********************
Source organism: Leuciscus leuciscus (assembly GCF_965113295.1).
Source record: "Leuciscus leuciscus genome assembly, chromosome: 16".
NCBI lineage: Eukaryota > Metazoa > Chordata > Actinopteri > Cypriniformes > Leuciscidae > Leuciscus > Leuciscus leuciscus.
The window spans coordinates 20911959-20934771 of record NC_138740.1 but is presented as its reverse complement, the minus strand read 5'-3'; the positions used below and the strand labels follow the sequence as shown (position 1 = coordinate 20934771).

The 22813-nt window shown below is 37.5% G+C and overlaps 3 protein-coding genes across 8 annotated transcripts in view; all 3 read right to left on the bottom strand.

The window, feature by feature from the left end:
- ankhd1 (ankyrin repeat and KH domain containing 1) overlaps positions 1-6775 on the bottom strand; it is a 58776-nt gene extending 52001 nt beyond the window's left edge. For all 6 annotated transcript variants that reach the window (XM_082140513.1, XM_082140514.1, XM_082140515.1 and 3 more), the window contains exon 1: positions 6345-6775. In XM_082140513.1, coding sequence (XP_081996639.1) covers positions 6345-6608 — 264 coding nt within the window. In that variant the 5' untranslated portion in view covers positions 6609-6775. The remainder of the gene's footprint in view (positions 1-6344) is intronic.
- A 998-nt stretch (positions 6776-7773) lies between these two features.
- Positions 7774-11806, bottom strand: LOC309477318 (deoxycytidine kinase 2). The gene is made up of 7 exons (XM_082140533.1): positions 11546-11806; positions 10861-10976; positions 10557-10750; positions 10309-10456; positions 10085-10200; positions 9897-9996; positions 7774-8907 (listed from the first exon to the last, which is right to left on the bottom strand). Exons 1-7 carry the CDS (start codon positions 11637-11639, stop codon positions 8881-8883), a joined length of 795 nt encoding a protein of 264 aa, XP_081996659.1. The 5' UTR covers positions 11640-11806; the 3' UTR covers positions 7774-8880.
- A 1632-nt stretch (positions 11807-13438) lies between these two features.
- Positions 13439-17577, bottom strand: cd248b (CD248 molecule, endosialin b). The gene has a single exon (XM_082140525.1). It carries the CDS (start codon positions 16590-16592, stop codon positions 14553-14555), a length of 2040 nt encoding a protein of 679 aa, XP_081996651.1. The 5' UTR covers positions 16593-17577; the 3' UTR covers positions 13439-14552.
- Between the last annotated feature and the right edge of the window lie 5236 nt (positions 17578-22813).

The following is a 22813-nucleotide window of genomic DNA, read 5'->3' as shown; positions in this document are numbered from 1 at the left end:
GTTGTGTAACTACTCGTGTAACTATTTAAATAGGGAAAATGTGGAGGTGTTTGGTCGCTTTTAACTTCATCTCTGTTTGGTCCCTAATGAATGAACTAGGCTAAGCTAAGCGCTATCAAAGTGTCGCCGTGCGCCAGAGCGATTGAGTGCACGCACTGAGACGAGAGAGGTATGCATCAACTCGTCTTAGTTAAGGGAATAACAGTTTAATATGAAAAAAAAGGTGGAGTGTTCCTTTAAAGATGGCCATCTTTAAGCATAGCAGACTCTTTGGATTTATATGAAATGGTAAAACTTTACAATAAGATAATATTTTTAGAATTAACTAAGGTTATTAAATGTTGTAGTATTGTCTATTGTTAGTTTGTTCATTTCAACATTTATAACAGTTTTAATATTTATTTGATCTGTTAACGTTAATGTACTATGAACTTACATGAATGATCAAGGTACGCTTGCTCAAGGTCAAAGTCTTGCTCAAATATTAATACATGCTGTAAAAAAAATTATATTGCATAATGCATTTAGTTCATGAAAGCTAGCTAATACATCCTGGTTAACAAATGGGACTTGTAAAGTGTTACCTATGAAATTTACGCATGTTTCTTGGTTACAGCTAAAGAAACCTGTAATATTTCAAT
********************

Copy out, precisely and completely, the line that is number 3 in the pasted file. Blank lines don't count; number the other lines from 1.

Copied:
NCBI lineage: Eukaryota > Metazoa > Chordata > Actinopteri > Cypriniformes > Leuciscidae > Leuciscus > Leuciscus leuciscus.